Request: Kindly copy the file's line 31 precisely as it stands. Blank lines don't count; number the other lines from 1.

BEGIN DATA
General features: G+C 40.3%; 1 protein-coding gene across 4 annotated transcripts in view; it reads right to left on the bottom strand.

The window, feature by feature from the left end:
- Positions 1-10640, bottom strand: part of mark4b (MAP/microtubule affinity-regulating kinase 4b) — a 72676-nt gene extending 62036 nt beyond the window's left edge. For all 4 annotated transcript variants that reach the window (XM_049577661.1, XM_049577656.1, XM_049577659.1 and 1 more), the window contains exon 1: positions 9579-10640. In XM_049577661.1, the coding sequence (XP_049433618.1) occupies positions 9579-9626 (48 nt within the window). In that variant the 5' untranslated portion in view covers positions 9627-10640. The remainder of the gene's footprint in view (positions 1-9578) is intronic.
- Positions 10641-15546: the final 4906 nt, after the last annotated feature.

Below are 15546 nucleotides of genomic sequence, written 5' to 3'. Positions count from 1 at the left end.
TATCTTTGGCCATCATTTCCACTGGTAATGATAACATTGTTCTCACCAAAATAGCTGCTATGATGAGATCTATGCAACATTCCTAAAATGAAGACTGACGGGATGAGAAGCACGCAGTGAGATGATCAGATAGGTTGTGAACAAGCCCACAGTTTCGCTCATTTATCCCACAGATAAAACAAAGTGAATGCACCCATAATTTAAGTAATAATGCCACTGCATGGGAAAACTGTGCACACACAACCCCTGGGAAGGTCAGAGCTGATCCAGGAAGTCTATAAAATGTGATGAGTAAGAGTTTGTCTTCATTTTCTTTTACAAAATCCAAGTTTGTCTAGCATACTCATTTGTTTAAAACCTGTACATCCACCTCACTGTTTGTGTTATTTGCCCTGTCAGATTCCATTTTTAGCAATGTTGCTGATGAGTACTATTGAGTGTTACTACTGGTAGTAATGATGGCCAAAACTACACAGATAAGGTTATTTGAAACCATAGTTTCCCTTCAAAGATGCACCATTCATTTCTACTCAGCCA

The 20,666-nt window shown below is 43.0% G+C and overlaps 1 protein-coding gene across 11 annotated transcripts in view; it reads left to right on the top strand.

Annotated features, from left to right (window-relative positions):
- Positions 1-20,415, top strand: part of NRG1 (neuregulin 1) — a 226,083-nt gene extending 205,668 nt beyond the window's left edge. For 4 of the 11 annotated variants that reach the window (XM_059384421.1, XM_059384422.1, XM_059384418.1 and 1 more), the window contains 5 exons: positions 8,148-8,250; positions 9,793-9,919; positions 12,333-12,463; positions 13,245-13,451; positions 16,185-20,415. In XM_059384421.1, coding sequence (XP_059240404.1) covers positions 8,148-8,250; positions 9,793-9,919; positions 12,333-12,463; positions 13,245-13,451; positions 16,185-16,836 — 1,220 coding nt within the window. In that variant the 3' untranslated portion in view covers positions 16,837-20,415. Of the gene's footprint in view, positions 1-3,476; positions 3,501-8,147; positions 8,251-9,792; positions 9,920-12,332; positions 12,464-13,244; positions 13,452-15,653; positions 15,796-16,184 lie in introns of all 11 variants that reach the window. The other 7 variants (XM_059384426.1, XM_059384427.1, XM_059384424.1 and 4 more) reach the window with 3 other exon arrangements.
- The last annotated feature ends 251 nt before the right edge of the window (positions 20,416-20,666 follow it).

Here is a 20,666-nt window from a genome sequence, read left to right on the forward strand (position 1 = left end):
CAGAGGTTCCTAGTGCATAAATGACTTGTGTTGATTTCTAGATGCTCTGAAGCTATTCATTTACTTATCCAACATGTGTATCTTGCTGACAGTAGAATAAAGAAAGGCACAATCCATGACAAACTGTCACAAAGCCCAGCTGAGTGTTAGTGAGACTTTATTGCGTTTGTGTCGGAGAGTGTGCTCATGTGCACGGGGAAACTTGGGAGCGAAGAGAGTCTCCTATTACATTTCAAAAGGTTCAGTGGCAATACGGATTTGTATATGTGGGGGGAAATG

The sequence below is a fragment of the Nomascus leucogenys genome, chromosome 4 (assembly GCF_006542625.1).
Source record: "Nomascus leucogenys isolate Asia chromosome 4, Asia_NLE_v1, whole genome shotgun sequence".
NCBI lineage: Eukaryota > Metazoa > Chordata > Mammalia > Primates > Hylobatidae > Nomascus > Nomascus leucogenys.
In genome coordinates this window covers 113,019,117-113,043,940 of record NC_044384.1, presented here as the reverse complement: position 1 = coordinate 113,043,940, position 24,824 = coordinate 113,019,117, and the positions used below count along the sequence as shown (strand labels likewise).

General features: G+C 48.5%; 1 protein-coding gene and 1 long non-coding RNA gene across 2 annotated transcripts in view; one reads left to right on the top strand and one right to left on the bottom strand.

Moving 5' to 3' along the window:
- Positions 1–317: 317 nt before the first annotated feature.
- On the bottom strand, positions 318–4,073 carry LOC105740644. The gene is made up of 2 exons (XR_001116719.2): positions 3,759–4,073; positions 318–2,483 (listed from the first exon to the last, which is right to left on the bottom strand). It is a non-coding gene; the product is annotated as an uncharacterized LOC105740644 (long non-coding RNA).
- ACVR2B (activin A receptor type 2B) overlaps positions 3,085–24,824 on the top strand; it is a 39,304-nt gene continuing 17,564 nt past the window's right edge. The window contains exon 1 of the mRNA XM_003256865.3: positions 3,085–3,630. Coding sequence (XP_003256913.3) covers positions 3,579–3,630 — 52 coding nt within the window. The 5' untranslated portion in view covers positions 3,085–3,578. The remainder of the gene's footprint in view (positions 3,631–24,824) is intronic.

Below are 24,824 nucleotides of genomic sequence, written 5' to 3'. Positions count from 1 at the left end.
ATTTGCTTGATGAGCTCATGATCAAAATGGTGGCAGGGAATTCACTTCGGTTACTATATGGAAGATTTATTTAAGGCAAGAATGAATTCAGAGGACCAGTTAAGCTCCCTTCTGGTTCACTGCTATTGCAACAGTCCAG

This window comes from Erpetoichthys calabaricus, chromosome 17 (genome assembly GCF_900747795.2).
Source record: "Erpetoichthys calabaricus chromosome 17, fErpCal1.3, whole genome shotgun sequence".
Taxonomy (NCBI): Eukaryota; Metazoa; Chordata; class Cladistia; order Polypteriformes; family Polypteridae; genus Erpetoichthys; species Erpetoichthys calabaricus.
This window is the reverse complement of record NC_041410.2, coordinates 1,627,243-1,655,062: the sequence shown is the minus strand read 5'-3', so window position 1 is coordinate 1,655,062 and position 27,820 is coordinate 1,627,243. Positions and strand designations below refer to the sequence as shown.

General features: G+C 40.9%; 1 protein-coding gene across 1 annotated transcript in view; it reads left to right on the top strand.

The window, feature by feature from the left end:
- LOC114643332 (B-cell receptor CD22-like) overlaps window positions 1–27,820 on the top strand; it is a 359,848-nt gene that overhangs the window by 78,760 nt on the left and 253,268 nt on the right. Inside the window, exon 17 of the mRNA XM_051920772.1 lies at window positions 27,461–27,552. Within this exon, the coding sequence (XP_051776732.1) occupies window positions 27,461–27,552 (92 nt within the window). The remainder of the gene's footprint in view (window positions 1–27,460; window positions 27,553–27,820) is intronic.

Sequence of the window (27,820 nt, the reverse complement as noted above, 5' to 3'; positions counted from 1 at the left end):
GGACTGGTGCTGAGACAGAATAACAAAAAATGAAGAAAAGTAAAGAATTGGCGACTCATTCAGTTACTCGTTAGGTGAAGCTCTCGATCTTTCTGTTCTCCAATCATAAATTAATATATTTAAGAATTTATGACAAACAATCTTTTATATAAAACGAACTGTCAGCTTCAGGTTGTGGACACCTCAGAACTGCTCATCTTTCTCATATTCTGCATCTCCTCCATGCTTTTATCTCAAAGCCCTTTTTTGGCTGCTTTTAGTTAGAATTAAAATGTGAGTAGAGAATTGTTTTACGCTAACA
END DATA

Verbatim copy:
Sequence of the window (27,820 nt, the reverse complement as noted above, 5' to 3'; positions counted from 1 at the left end):